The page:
New club charges out of the blocks with Lego-mobile

March 01, 2017 / by / 0 Comment

The Thunderbots Team, aka the Robotics Club, entered a Lego-mobile in the Derby Kart race during homecoming weekend. 

By Laurie Merrill
GCU News Bureau

Spectators at the Derby Kart races during Grand Canyon University homecoming last weekend couldn’t miss the Lego-mobile.

Not only did the red, yellow and blue vehicle mark the arrival of a kart so unusual that it won the derby’s “Most Creative” award. It also served to announce the emergence of one of GCU’s six new engineering clubs.

That the Robotics Club could build a kart — a winning one, no less — just weeks after earning official club status is a testament to its members’ enthusiasm and dedication.

“I’m so excited to see STEM (science, technology, engineering and math) flourishing here at GCU,” said freshman Makayla Jewell, the new club’s president.

The Associated Students of GCU (ASGCU) reached out to the club about three weeks ago to ask it to compete in the derby, Jewell said.

“Since we were short on time and low on manpower to get it done, we came up with a thing that is a well-known material in engineering: Legos,” Jewell said.

Makayla Jewell, president of the Robotics Club/Thunderbots Team, pushes the team’s Lego kart while freshman Hannah Baptista sits inside.

The “Thunderbots Team” came up with a design and used the new Fabrication Lab in the new engineering building.

“We learned how to use the band saw, the table saw and other pieces,” Jewell said. “Through it we gained some knowledge.”

They also gained some advertising value.

“We had a lot of people come up to us after the race and say they had never heard of us,” said Jewell, a Biomedical Engineering major.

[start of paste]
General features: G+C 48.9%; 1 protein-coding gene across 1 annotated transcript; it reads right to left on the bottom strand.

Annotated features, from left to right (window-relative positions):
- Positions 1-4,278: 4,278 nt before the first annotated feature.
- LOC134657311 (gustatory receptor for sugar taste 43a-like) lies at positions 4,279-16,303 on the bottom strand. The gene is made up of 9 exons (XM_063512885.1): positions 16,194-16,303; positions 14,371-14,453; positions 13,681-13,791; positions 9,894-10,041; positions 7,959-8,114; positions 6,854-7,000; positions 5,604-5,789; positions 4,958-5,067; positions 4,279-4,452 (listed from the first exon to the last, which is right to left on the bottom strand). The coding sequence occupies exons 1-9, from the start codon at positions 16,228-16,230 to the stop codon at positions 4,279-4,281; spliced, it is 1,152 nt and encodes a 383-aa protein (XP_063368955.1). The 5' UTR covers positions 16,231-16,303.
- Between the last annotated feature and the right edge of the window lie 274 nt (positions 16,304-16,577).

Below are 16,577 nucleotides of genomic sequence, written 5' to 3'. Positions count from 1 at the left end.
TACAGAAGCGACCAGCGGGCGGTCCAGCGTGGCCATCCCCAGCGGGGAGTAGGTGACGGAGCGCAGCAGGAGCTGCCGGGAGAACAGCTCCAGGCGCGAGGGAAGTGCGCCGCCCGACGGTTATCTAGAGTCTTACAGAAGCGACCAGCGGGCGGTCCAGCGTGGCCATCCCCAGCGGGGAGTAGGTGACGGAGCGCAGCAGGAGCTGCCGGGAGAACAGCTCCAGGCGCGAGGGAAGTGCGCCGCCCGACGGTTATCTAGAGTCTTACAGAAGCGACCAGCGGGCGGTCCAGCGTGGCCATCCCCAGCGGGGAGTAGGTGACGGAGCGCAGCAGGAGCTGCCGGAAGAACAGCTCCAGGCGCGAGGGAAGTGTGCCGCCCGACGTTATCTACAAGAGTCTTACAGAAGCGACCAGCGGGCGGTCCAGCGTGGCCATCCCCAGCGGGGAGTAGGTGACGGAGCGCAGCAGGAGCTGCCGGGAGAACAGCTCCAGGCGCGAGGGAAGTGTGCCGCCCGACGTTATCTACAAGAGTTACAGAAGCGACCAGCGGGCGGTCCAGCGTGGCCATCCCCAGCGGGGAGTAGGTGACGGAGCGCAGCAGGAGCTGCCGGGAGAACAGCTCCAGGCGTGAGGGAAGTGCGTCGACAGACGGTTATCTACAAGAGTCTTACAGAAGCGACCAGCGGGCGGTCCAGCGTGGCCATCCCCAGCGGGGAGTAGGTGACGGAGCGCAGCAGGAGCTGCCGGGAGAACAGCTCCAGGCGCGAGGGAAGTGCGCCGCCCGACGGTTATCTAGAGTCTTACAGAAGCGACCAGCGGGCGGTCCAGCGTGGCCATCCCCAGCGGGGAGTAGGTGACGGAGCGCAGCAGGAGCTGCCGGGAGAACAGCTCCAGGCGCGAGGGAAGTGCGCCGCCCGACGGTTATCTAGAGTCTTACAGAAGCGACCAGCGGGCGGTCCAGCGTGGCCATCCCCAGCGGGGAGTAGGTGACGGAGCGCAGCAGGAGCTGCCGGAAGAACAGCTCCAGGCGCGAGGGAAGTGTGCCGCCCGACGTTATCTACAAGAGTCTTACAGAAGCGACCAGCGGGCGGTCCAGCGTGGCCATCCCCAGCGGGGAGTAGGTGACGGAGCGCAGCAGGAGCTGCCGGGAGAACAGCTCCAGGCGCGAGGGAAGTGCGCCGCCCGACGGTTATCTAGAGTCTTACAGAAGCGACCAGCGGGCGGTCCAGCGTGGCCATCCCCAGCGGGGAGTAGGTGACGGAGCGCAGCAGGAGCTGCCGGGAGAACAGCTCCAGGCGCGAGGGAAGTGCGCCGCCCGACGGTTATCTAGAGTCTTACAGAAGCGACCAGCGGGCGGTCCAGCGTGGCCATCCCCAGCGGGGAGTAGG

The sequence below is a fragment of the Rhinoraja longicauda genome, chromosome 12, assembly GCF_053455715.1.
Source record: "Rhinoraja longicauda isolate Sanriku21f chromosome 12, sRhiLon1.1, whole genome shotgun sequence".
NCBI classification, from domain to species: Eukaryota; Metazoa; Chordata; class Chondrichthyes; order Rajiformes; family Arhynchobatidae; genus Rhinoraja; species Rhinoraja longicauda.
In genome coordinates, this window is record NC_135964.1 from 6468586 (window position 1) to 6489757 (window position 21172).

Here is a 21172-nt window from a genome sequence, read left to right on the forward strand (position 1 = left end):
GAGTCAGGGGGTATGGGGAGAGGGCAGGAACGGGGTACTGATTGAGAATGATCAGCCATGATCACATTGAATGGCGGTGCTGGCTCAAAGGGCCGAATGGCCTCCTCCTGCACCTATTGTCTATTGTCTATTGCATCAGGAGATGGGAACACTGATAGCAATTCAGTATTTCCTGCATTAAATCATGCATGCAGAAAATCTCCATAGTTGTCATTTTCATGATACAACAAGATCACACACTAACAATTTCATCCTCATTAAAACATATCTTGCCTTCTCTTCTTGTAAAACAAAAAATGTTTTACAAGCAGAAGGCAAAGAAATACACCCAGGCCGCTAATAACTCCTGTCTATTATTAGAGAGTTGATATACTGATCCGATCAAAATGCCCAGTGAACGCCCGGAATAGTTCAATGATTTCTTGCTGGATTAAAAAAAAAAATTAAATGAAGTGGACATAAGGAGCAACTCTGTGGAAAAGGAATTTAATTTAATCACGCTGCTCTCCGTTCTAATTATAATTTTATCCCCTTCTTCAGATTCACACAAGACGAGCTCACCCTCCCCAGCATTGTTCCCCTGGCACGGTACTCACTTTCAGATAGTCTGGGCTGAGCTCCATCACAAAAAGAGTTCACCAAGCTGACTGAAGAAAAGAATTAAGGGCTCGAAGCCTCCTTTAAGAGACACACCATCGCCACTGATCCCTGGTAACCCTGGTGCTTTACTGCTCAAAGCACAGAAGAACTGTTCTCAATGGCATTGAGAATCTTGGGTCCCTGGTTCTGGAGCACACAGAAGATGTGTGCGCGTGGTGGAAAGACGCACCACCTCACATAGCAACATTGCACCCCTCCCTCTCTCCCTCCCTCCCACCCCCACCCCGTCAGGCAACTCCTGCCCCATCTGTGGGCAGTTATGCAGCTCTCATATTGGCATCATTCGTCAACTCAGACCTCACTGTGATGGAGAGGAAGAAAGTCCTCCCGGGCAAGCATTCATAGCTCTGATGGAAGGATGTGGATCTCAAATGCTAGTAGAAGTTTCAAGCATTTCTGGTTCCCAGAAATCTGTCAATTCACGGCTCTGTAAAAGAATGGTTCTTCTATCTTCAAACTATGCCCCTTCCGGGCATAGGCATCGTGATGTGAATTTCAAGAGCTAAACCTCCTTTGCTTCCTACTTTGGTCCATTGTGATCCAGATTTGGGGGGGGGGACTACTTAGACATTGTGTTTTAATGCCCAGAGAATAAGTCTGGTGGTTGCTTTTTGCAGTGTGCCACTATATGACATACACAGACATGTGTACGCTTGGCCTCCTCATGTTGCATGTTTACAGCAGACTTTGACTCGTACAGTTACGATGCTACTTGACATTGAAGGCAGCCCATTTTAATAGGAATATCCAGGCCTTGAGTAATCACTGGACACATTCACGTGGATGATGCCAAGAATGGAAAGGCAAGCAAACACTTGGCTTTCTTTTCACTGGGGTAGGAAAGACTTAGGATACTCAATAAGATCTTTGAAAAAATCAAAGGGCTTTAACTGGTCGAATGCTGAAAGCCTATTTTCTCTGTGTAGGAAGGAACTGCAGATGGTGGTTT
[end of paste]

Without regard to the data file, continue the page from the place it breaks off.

The 15-member club already has built a robot named FR (for “First Robot”). “He” is 6 inches wide and 10 inches tall and drives back and forth and left to right, Jewell said.

Five other engineering clubs became official in January. The list, with their initial projects:  

  • American Society of Mechanical Engineers: designing and building a trebuchet (a type of engine used in the Middle Ages).
  • Biomedical Engineering Society: developing biomechanics labs and reverse engineering biomedical devices.
  • Institute of Electrical and Electronics Engineers: developing a device to help handicapped children be more mobile during physical therapy.
  • Society of Automotive Engineers: building go karts and focusing on motors and axles
  • Society of Women Engineers: training in woodworking shops.

Jewell said she was excited to participate in forming the Robotics Club because there weren’t many engineering clubs on campus.

“I felt it was really important for some of the STEM departments to have their own clubs,” she said.

Ed Koeneman, a College of Science, Engineering and Technology instructor, is the adviser. Jewell said the purpose is to work on a team, build robots, compete and reach out to high schools.

“We are just now trying to grow ourselves and become a larger team,” she said.

Contact Laurie Merrill at (602) 639-6511 or [email protected]

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